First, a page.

From The Editor

Panel Throws Uncertainty On Section 232 Tariffs

By on
MCN Editor Dan Markham Ever since Joe Biden succeeded Donald Trump in January 2021, the new president has been unraveling many of the policies implemented by the previous administration. This is nothing new. When control of the White House shifts parties, as it did in the 2020 election, the incoming administration is expected to reverse some of the policies implemented by the outgoing group. 

But in the nearly two full years President Biden has been in office, there has been at least one area of emphasis of the former president that has remained in place, the Section 232 tariffs governing steel and aluminum. Enacted in 2018 by former President Trump, Section 232 imposed 25 percent levies on foreign steel and aluminum imported into the United States. Section 232 gives the president immense latitude to impose the fees if they’re done in the country’s national security interests. 

The tariffs and their effect on the global metals trade have not remained static in the four years since their implementation, under both administrations. Exclusions have been granted. South Korea negotiated a quota workaround and Europe followed suit with tariff rate quotas in the past year.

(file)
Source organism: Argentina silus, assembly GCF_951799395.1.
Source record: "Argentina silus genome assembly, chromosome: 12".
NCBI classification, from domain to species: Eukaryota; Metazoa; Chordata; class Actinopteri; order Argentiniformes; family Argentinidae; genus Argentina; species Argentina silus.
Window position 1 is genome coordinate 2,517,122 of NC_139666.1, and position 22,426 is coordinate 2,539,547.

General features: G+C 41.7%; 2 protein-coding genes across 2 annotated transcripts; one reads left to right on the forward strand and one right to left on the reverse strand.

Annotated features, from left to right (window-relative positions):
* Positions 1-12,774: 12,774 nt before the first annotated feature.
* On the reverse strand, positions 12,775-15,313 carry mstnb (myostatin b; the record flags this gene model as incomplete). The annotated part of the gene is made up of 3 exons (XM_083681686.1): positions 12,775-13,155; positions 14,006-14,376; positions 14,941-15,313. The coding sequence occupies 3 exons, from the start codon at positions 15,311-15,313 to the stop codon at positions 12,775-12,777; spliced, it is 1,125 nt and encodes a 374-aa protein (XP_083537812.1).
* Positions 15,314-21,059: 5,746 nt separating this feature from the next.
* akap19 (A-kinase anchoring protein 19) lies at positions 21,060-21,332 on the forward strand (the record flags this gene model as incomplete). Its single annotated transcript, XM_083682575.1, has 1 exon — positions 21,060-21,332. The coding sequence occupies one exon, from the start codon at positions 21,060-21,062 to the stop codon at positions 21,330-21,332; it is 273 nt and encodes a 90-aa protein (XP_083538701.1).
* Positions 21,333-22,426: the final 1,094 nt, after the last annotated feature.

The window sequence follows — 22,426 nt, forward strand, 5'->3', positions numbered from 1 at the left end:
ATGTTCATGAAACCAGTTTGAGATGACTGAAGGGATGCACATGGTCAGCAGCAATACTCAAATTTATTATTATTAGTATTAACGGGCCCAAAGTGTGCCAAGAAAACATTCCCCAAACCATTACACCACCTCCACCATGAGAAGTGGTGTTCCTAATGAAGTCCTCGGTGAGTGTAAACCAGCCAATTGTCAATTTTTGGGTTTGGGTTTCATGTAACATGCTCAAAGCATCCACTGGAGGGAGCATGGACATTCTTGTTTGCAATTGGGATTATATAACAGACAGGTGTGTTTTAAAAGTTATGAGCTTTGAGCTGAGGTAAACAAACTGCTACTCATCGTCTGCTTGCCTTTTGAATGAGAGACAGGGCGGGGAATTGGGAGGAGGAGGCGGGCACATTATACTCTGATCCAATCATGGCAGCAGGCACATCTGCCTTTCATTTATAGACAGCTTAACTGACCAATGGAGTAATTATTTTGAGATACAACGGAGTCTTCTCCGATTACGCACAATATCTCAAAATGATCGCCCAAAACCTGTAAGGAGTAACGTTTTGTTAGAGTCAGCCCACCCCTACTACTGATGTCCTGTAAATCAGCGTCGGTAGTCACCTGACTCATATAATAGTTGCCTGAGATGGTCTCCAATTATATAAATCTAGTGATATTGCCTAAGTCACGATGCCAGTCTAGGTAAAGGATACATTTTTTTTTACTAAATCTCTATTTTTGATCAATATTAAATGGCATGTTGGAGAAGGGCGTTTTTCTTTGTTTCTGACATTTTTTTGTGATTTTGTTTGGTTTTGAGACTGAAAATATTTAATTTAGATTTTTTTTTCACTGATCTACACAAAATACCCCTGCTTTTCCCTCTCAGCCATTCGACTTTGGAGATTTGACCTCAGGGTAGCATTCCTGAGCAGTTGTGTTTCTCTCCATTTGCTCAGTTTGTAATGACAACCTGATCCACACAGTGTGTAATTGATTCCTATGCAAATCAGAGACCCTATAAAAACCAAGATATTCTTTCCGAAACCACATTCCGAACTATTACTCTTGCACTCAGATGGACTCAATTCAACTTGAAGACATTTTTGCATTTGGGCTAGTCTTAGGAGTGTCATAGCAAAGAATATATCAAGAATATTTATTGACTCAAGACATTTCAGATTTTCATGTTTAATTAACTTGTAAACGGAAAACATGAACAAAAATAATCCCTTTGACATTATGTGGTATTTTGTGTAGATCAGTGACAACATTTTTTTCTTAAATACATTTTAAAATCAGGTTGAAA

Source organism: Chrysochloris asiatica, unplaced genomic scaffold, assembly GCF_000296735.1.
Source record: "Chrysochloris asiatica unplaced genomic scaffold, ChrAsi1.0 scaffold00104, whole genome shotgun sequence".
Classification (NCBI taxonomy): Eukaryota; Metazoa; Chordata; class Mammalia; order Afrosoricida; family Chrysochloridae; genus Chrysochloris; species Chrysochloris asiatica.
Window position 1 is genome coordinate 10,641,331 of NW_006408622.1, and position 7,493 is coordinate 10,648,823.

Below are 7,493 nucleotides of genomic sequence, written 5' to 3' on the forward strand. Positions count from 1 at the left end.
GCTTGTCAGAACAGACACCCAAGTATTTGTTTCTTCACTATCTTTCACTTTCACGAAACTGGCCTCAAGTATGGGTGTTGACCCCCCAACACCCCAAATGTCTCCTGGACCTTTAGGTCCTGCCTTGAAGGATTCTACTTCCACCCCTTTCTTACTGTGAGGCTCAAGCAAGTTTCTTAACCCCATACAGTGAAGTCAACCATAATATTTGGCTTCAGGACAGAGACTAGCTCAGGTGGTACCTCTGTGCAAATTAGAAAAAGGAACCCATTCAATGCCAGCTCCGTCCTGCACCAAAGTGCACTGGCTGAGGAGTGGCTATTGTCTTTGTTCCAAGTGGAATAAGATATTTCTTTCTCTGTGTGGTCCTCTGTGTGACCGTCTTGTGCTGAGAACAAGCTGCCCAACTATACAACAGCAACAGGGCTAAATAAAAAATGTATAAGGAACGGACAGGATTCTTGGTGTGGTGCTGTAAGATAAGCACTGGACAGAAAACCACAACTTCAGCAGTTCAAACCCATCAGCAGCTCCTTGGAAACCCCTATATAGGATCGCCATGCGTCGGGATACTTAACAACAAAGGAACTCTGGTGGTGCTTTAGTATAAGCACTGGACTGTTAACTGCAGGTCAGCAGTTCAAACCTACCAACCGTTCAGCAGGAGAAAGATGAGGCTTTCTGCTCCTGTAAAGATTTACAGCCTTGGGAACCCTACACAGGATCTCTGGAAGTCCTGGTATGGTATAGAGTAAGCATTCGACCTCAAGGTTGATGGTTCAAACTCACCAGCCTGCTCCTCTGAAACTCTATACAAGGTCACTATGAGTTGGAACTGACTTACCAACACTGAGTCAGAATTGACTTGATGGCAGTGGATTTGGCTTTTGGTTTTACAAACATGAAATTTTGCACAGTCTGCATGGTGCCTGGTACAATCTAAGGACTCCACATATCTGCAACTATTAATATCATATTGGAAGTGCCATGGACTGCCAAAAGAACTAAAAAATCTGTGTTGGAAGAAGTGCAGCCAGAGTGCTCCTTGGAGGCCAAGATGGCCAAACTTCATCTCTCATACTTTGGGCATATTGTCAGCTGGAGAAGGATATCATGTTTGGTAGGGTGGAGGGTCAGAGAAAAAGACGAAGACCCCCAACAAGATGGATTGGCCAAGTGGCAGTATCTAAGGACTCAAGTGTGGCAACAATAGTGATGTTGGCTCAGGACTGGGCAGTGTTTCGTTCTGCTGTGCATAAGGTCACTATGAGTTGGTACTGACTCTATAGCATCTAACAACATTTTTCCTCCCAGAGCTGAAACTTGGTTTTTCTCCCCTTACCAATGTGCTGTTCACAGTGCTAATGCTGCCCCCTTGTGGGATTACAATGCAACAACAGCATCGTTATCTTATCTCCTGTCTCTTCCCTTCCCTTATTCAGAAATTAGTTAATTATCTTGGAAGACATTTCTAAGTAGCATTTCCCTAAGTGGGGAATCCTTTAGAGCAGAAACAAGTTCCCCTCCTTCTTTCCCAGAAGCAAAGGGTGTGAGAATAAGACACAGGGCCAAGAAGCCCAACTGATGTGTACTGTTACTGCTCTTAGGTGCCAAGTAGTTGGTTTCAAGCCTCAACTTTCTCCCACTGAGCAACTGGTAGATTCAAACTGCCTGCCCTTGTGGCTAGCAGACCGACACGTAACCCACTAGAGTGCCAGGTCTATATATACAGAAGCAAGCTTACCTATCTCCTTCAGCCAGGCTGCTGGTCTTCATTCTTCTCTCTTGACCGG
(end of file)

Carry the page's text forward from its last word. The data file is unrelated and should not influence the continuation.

But the tariffs themselves have persisted, with little threatening their existence. Until now. 

In December, a three-person World Trade Organization panel ruled against the tariffs, claiming they contravened global trading rules. Their ruling was in response to disputes filed by a disparate group of trading partners: Norway, China, Switzerland and Turkey.

U.S. steelmaking interests were quick to denounce the ruling. Kevin Dempsey, president of the American Iron and Steel Institute, said the WTO panel overstepped its bounds by treading on U.S. national security interests. Tom Conway, president of AISI’s occasional ally, the United Steelworkers International, offered a similar assessment. And Nucor President, Chairman and CEO Leon Topalian went a step further, calling for reform of “the broken system” of the WTO’s dispute process.

So where does that leave the metals supply chain? It’s not so obvious. U.S. Trade Representative Adam Hodge signaled the U.S. has no intention of lifting the tariffs in response to the ruling. 

“The WTO has proven ineffective at stopping severe and persistent non-market excess capacity from the PRC and others that is an existential threat to market-oriented steel and aluminum sectors and a threat to U.S. national security. The WTO now suggests that the United States too must stand idly by. The United States will not cede decision-making over its essential security to WTO panels,” Hodge expressed. 

It has been relatively calm over the past few years on the global metals trading front. But with the instability caused by the Russian invasion of Ukraine, supply chain issues, worldwide inflation and a potential softening of demand, it won’t be a surprise if 2023 is a lot more contentious. 

Current News